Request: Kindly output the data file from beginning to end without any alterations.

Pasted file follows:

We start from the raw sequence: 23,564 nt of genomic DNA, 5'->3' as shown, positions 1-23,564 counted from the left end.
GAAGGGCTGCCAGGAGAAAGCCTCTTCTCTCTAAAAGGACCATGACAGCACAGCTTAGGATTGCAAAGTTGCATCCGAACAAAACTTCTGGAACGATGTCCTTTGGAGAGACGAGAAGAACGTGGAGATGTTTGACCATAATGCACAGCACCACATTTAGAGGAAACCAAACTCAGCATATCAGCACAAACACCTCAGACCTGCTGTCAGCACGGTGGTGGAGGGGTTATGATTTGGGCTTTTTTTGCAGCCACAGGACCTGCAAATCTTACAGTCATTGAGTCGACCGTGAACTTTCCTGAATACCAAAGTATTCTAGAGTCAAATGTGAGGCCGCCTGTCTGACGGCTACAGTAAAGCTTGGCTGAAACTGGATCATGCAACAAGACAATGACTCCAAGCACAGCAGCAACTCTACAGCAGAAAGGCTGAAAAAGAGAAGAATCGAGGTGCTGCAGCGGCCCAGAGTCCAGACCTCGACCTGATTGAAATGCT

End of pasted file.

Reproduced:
We start from the raw sequence: 23,564 nt of genomic DNA, 5'->3' as shown, positions 1-23,564 counted from the left end.
GAAGGGCTGCCAGGAGAAAGCCTCTTCTCTCTAAAAGGACCATGACAGCACAGCTTAGGATTGCAAAGTTGCATCCGAACAAAACTTCTGGAACGATGTCCTTTGGAGAGACGAGAAGAACGTGGAGATGTTTGACCATAATGCACAGCACCACATTTAGAGGAAACCAAACTCAGCATATCAGCACAAACACCTCAGACCTGCTGTCAGCACGGTGGTGGAGGGGTTATGATTTGGGCTTTTTTTGCAGCCACAGGACCTGCAAATCTTACAGTCATTGAGTCGACCGTGAACTTTCCTGAATACCAAAGTATTCTAGAGTCAAATGTGAGGCCGCCTGTCTGACGGCTACAGTAAAGCTTGGCTGAAACTGGATCATGCAACAAGACAATGACTCCAAGCACAGCAGCAACTCTACAGCAGAAAGGCTGAAAAAGAGAAGAATCGAGGTGCTGCAGCGGCCCAGAGTCCAGACCTCGACCTGATTGAAATGCT